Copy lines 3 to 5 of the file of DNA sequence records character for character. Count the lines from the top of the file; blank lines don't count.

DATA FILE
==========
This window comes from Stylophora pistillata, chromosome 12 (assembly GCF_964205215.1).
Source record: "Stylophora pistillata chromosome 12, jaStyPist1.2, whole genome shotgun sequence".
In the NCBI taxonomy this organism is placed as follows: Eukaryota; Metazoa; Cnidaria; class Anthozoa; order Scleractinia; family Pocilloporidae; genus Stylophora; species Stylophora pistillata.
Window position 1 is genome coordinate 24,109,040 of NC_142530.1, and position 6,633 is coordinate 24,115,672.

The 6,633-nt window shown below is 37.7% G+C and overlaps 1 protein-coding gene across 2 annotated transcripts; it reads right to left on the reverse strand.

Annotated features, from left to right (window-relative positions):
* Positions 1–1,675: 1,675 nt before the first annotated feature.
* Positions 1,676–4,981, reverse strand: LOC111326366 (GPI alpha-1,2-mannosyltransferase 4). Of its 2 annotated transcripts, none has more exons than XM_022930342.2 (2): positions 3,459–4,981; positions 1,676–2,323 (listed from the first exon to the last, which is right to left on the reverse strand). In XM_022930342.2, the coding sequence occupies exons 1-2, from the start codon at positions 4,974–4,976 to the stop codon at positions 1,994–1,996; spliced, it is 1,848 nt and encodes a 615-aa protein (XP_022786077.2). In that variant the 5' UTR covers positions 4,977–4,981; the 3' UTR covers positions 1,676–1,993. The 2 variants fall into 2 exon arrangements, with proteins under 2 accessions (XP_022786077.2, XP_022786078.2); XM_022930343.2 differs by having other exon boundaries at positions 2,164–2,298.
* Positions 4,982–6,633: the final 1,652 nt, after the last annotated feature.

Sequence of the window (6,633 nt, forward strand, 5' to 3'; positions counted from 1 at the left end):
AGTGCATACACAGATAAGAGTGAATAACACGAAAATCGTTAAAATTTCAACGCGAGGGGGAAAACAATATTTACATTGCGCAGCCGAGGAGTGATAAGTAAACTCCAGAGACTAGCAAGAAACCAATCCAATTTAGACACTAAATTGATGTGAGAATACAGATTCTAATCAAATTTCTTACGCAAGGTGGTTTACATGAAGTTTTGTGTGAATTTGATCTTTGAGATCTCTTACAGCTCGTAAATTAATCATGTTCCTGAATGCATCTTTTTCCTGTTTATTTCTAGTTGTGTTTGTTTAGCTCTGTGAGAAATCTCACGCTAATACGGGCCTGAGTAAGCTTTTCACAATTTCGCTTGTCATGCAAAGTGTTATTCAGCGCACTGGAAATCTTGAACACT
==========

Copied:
In the NCBI taxonomy this organism is placed as follows: Eukaryota; Metazoa; Cnidaria; class Anthozoa; order Scleractinia; family Pocilloporidae; genus Stylophora; species Stylophora pistillata.
Window position 1 is genome coordinate 24,109,040 of NC_142530.1, and position 6,633 is coordinate 24,115,672.

The 6,633-nt window shown below is 37.7% G+C and overlaps 1 protein-coding gene across 2 annotated transcripts; it reads right to left on the reverse strand.